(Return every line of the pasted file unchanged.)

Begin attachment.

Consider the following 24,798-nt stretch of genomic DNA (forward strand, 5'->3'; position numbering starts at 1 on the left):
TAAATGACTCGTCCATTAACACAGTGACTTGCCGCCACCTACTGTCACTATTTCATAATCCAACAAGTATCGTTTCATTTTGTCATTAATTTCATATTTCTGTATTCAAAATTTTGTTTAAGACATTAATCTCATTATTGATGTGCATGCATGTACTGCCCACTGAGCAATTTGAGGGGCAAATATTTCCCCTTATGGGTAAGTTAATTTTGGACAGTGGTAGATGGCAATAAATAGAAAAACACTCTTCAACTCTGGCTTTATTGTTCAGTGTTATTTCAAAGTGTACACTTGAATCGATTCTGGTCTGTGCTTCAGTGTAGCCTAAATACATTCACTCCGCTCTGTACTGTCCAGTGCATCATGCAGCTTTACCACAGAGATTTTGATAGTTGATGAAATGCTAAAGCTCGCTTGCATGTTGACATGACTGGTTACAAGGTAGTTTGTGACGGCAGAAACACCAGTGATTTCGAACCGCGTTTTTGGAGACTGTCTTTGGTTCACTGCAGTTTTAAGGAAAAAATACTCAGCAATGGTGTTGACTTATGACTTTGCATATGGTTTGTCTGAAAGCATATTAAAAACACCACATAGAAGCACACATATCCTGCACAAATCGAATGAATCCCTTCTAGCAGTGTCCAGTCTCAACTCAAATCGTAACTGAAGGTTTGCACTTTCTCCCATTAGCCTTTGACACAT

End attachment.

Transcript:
Consider the following 24,798-nt stretch of genomic DNA (forward strand, 5'->3'; position numbering starts at 1 on the left):
TAAATGACTCGTCCATTAACACAGTGACTTGCCGCCACCTACTGTCACTATTTCATAATCCAACAAGTATCGTTTCATTTTGTCATTAATTTCATATTTCTGTATTCAAAATTTTGTTTAAGACATTAATCTCATTATTGATGTGCATGCATGTACTGCCCACTGAGCAATTTGAGGGGCAAATATTTCCCCTTATGGGTAAGTTAATTTTGGACAGTGGTAGATGGCAATAAATAGAAAAACACTCTTCAACTCTGGCTTTATTGTTCAGTGTTATTTCAAAGTGTACACTTGAATCGATTCTGGTCTGTGCTTCAGTGTAGCCTAAATACATTCACTCCGCTCTGTACTGTCCAGTGCATCATGCAGCTTTACCACAGAGATTTTGATAGTTGATGAAATGCTAAAGCTCGCTTGCATGTTGACATGACTGGTTACAAGGTAGTTTGTGACGGCAGAAACACCAGTGATTTCGAACCGCGTTTTTGGAGACTGTCTTTGGTTCACTGCAGTTTTAAGGAAAAAATACTCAGCAATGGTGTTGACTTATGACTTTGCATATGGTTTGTCTGAAAGCATATTAAAAACACCACATAGAAGCACACATATCCTGCACAAATCGAATGAATCCCTTCTAGCAGTGTCCAGTCTCAACTCAAATCGTAACTGAAGGTTTGCACTTTCTCCCATTAGCCTTTGACACAT